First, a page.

Mass murder isn't a blow for democracy

April 28, 1995|By Robert Scheer

QUITE A TIME for immigrant bashing last week, until it turned out that the death and destruction in Oklahoma City was as American as apple pie. Indeed, the evidence now points to nativist "patriots," those home-grown white chauvinists who insist all of our problems are imported.

At the very least, we owe a national apology to the Islamic and Arabic people who were instantly assigned collective guilt for the horror. They were pictured as dastardly invaders of the pure heartland of America, where doors are never locked and violence is unknown.

What rubbish. The rural outback of America was never a stranger to mindless violence, and it is now honeycombed with a motley but very dangerous gathering of rightist, neo-fascist, racist and anti-Semitic gun-toting posses and militias. There are deep roots to this madness, which thrives on economic dislocation and crystallizes around conspiracy theories. Right-wing extremists have long attacked the federal government as the tool of various foreign cabals, the papacy, communists, Freemasons, the elders Zion or now the United Nations and the New World Order.

What is new is the resonance currently provided this bizarre message by out-of-control talk-show hosts and opportunistic politicians who routinely call the U.S. government the enemy of all that is decent in our civilization. Anyone who works for the federal government, Republican lawmakers excepted, is condemned as at best a faceless bureaucrat and more often a crook. Taxation by Washington is defined as theft and thanks is rarely offered for the transportation, defense and medical systems that absorb most federal funds.

The drumbeat of criticism that holds that every federal government program and agency is inevitably wasteful, corrupt and hostile to the interests of white males was bound to take its toll on weak minds and desperate souls. Given the constant glorification of the undifferentiated anger of white men, is it so surprising that the first to be charged with committing this atrocity is indeed an angry white man?

This anger has a social base. At a time when labor unions are weak, foreign competition is fierce and good jobs are hard to come by, being a white male no longer guarantees access to the good life. For many white males, as it has long been for blacks and browns, the military is now the only jobs program. But being "all that you can be" often turns out to leave one woefully unprepared for success in civilian life.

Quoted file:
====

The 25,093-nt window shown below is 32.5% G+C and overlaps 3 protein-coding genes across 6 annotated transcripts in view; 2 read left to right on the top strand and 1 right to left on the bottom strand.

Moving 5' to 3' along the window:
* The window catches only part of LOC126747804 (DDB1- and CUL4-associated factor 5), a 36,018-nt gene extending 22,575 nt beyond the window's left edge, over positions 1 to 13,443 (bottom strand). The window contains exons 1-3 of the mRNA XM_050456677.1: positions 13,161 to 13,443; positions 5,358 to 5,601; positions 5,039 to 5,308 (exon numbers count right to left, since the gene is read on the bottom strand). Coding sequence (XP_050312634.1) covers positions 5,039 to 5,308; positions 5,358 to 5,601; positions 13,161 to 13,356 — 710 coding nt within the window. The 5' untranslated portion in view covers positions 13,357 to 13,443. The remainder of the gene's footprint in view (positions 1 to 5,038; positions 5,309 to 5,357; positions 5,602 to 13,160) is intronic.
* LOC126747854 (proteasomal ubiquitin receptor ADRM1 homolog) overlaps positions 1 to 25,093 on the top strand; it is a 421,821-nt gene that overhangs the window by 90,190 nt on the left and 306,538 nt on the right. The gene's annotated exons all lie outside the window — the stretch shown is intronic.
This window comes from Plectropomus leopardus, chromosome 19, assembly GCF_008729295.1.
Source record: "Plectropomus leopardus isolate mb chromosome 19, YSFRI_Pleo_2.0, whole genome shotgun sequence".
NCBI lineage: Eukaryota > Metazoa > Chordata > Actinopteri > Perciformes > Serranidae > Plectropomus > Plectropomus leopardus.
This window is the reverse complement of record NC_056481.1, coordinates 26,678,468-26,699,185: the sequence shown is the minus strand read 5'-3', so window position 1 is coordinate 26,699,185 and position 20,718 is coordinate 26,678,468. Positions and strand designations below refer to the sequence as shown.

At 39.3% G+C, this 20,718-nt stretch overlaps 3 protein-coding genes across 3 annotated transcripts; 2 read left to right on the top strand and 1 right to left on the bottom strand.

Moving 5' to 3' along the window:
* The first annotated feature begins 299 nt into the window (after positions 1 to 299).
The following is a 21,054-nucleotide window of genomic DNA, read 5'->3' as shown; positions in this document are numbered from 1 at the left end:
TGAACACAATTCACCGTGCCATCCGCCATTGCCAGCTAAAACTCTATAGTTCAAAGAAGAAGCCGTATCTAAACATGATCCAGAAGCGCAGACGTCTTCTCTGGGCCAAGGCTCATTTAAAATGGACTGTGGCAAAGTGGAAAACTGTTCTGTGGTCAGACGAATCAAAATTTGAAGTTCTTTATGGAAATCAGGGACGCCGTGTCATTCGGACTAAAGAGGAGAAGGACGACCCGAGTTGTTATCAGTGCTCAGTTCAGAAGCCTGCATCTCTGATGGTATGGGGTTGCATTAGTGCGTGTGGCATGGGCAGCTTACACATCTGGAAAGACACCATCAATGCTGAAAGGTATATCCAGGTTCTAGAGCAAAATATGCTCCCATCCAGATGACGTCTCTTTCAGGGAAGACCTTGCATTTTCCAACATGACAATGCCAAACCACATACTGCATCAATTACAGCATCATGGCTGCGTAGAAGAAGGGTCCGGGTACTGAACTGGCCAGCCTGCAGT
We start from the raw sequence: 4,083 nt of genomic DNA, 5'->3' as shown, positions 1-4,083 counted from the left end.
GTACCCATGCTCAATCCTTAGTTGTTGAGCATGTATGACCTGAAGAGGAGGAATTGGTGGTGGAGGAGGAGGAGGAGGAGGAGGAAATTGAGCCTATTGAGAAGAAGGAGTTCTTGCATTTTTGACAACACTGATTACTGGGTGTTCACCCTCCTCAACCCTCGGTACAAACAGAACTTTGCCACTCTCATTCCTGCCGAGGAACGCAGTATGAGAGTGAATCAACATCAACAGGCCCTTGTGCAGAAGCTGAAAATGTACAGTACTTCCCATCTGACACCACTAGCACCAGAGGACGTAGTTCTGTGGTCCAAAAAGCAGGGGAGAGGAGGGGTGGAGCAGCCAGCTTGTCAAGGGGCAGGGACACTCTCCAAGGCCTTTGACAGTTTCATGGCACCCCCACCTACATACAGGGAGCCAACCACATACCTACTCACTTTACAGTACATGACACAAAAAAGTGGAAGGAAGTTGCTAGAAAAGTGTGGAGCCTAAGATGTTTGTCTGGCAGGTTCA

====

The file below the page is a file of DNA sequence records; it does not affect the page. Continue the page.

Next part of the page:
Consider the sad trail of Timothy J. McVeigh, the young man arrested in connection with the Oklahoma City bombing, from the glory of the Persian Gulf war to a life defined by frequent pilgrimages from trailer parks to convenience stores. A routine relieved only by the occasional gun-owners' flea market, a few beers down at the local bar, the security of packing a loaded 9mm pistol and soaring dreams of destroying the U.S. government while testing homemade bombs on an Army buddy's farm.

These are the walking wounded of the modern economy, more embittered than their black counterparts because expectations are higher. These "lumpen" whites also desperately need educational and work opportunities to hook them into a real life.

Instead, the paranoid fantasies of the emerging white underclass are fanned by ultra-rightists who use social alienation as a club against women, minorities, gays, immigrants and -- the real target -- all progressive federal programs. Populism now shuns the progressive examples of Andrew Jackson, Robert La Follette and Huey Long, who made government provide for the common people.

No longer believing in the positive role of government, the new populist anger distills into a sour cry for personal armed sovereignty. The bullet replaces the vote, gun ownership becomes the litmus issue and federal agencies the targets of choice.

This belief system has been nurtured by right-wing propaganda, whether or not that was the intended effect. We have been deluged with the message that the social contract ends with the Second Amendment, which, it is claimed, bestows an ultimate veto power on every alienated and armed citizen. Otherwise reasonable politicians, like Sen. Bob Dole, R-Kan., have endorsed this claptrap along with a bevy of outright nuts. Just what is the distance between the rhetoric of the National Rifle Association and those who train in various unofficial militias throughout the country?

I don't know or care what sort of gun one truly needs for hunting. But I do know that it is a cruel hoax to suggest that bearing arms or explosives is a legitimate exercise in democracy. Oklahoma City should have taught us that.

C7 Robert Scheer wrote this for the Los Angeles Times.

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